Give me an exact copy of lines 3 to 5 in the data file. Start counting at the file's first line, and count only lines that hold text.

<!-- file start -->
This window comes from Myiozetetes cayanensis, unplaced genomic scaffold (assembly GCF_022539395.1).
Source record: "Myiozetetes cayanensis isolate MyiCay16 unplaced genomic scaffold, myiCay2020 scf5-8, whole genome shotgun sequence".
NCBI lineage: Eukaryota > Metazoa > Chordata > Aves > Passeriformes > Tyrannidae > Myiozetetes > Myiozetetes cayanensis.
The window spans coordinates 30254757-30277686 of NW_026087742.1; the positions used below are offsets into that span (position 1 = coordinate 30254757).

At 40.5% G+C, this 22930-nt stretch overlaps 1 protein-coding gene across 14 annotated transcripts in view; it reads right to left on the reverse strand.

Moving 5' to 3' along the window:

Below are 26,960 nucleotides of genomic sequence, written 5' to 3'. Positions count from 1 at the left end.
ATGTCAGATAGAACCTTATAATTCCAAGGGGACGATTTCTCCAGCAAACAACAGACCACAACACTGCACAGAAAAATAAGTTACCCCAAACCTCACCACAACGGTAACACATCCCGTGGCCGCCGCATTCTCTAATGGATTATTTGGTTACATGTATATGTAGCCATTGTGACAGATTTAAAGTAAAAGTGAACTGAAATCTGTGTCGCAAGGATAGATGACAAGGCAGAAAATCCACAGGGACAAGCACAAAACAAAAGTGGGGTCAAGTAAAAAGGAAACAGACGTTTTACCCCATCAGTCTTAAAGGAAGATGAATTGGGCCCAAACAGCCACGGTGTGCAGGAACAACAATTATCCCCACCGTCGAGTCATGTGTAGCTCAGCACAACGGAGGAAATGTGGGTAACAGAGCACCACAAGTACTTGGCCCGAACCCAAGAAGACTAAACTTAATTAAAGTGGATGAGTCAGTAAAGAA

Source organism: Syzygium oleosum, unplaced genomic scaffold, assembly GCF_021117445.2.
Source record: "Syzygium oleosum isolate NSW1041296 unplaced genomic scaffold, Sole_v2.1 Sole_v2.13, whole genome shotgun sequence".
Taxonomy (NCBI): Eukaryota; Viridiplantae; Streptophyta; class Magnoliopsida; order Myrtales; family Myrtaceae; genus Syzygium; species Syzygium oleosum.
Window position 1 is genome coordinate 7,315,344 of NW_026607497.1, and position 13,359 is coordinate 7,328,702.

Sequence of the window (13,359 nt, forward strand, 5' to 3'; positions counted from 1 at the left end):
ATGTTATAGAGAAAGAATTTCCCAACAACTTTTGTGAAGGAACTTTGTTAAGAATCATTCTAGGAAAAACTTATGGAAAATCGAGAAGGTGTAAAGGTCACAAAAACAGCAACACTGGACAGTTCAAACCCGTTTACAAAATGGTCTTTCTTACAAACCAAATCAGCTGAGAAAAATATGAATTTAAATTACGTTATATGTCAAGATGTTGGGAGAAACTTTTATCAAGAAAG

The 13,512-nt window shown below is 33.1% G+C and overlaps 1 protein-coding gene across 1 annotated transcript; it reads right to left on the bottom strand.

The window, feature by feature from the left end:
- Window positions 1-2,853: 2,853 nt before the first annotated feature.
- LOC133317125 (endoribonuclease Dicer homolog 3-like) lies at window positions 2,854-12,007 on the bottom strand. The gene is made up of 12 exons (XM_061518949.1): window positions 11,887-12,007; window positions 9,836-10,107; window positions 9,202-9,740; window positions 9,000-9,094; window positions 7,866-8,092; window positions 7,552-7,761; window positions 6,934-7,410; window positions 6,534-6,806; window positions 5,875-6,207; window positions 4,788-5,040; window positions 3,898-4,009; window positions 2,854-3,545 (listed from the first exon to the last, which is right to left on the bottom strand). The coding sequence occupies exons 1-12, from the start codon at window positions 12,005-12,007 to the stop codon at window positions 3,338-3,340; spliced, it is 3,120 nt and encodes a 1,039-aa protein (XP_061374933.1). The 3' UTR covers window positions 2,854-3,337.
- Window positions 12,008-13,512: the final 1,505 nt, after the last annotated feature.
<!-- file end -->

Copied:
NCBI lineage: Eukaryota > Metazoa > Chordata > Aves > Passeriformes > Tyrannidae > Myiozetetes > Myiozetetes cayanensis.
The window spans coordinates 30254757-30277686 of NW_026087742.1; the positions used below are offsets into that span (position 1 = coordinate 30254757).

At 40.5% G+C, this 22930-nt stretch overlaps 1 protein-coding gene across 14 annotated transcripts in view; it reads right to left on the reverse strand.